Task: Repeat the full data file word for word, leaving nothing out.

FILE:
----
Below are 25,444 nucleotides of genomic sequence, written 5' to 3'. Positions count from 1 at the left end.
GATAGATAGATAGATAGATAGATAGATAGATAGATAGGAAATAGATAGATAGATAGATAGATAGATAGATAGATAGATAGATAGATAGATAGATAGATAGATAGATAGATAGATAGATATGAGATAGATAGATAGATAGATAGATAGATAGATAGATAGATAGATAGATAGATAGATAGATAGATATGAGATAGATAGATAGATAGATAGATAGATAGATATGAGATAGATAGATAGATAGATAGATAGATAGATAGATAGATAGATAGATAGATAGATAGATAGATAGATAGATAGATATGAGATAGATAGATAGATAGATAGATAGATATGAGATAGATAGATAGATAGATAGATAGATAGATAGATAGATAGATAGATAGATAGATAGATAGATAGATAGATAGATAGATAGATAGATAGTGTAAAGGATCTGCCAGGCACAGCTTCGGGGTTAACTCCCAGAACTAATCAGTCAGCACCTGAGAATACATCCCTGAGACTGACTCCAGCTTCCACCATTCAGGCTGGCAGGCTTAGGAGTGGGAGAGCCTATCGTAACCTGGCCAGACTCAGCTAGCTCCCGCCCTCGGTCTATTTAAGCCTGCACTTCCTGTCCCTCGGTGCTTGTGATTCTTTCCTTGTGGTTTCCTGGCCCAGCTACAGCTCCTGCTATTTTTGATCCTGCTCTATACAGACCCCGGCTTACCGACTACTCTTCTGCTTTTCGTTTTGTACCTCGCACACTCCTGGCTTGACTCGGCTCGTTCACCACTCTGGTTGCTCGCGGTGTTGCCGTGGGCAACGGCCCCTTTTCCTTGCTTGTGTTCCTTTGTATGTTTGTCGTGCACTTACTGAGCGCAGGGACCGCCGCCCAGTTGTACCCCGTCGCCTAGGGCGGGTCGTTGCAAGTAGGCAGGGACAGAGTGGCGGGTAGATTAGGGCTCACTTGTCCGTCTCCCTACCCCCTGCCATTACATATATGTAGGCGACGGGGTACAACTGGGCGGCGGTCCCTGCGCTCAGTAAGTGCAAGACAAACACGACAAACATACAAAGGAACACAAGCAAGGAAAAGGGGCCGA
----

Below are 25,444 nucleotides of genomic sequence, written 5' to 3'. Positions count from 1 at the left end.
GATAGATAGATAGATAGATAGATAGATAGATAGATAGGAAATAGATAGATAGATAGATAGATAGATAGATAGATAGATAGATAGATAGATAGATAGATAGATAGATAGATAGATAGATATGAGATAGATAGATAGATAGATAGATAGATAGATAGATAGATAGATAGATAGATAGATAGATAGATATGAGATAGATAGATAGATAGATAGATAGATAGATATGAGATAGATAGATAGATAGATAGATAGATAGATAGATAGATAGATAGATAGATAGATAGATAGATAGATAGATAGATATGAGATAGATAGATAGATAGATAGATAGATATGAGATAGATAGATAGATAGATAGATAGATAGATAGATAGATAGATAGATAGATAGATAGATAGATAGATAGATAGATAGATAGATAGATAGTGTAAAGGATCTGCCAGGCACAGCTTCGGGGTTAACTCCCAGAACTAATCAGTCAGCACCTGAGAATACATCCCTGAGACTGACTCCAGCTTCCACCATTCAGGCTGGCAGGCTTAGGAGTGGGAGAGCCTATCGTAACCTGGCCAGACTCAGCTAGCTCCCGCCCTCGGTCTATTTAAGCCTGCACTTCCTGTCCCTCGGTGCTTGTGATTCTTTCCTTGTGGTTTCCTGGCCCAGCTACAGCTCCTGCTATTTTTGATCCTGCTCTATACAGACCCCGGCTTACCGACTACTCTTCTGCTTTTCGTTTTGTACCTCGCACACTCCTGGCTTGACTCGGCTCGTTCACCACTCTGGTTGCTCGCGGTGTTGCCGTGGGCAACGGCCCCTTTTCCTTGCTTGTGTTCCTTTGTATGTTTGTCGTGCACTTACTGAGCGCAGGGACCGCCGCCCAGTTGTACCCCGTCGCCTAGGGCGGGTCGTTGCAAGTAGGCAGGGACAGAGTGGCGGGTAGATTAGGGCTCACTTGTCCGTCTCCCTACCCCCTGCCATTACATATATGTAGGCGACGGGGTACAACTGGGCGGCGGTCCCTGCGCTCAGTAAGTGCAAGACAAACACGACAAACATACAAAGGAACACAAGCAAGGAAAAGGGGCCGA